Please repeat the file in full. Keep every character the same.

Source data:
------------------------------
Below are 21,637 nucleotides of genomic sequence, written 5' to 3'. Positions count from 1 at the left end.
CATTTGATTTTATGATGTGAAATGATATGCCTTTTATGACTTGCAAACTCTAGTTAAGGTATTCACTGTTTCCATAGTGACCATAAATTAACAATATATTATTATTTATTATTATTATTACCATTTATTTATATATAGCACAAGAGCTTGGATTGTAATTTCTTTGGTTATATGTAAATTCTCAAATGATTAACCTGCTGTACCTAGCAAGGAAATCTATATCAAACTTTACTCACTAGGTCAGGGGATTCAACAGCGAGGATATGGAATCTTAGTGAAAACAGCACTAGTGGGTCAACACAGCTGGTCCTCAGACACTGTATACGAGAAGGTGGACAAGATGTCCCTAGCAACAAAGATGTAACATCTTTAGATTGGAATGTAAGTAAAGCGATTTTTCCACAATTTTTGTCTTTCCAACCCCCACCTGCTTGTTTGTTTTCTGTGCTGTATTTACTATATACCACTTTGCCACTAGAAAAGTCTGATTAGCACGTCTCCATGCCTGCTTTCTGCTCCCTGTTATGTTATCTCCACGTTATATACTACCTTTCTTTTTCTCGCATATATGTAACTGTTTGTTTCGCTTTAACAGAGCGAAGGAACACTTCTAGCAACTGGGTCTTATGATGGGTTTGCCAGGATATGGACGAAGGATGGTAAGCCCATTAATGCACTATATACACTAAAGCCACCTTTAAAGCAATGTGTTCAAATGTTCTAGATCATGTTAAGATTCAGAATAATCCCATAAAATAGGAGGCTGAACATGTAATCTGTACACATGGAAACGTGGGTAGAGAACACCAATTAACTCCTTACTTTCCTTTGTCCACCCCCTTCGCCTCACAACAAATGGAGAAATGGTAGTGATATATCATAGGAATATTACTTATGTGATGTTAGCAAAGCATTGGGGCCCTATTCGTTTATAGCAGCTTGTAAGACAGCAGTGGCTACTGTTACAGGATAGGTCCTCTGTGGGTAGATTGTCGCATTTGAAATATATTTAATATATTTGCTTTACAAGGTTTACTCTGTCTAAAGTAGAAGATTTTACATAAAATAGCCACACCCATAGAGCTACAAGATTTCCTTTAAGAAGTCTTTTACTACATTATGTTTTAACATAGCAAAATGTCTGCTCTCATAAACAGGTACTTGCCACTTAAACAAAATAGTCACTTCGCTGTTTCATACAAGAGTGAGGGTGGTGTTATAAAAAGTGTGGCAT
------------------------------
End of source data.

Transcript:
Below are 21,637 nucleotides of genomic sequence, written 5' to 3'. Positions count from 1 at the left end.
CATTTGATTTTATGATGTGAAATGATATGCCTTTTATGACTTGCAAACTCTAGTTAAGGTATTCACTGTTTCCATAGTGACCATAAATTAACAATATATTATTATTTATTATTATTATTACCATTTATTTATATATAGCACAAGAGCTTGGATTGTAATTTCTTTGGTTATATGTAAATTCTCAAATGATTAACCTGCTGTACCTAGCAAGGAAATCTATATCAAACTTTACTCACTAGGTCAGGGGATTCAACAGCGAGGATATGGAATCTTAGTGAAAACAGCACTAGTGGGTCAACACAGCTGGTCCTCAGACACTGTATACGAGAAGGTGGACAAGATGTCCCTAGCAACAAAGATGTAACATCTTTAGATTGGAATGTAAGTAAAGCGATTTTTCCACAATTTTTGTCTTTCCAACCCCCACCTGCTTGTTTGTTTTCTGTGCTGTATTTACTATATACCACTTTGCCACTAGAAAAGTCTGATTAGCACGTCTCCATGCCTGCTTTCTGCTCCCTGTTATGTTATCTCCACGTTATATACTACCTTTCTTTTTCTCGCATATATGTAACTGTTTGTTTCGCTTTAACAGAGCGAAGGAACACTTCTAGCAACTGGGTCTTATGATGGGTTTGCCAGGATATGGACGAAGGATGGTAAGCCCATTAATGCACTATATACACTAAAGCCACCTTTAAAGCAATGTGTTCAAATGTTCTAGATCATGTTAAGATTCAGAATAATCCCATAAAATAGGAGGCTGAACATGTAATCTGTACACATGGAAACGTGGGTAGAGAACACCAATTAACTCCTTACTTTCCTTTGTCCACCCCCTTCGCCTCACAACAAATGGAGAAATGGTAGTGATATATCATAGGAATATTACTTATGTGATGTTAGCAAAGCATTGGGGCCCTATTCGTTTATAGCAGCTTGTAAGACAGCAGTGGCTACTGTTACAGGATAGGTCCTCTGTGGGTAGATTGTCGCATTTGAAATATATTTAATATATTTGCTTTACAAGGTTTACTCTGTCTAAAGTAGAAGATTTTACATAAAATAGCCACACCCATAGAGCTACAAGATTTCCTTTAAGAAGTCTTTTACTACATTATGTTTTAACATAGCAAAATGTCTGCTCTCATAAACAGGTACTTGCCACTTAAACAAAATAGTCACTTCGCTGTTTCATACAAGAGTGAGGGTGGTGTTATAAAAAGTGTGGCAT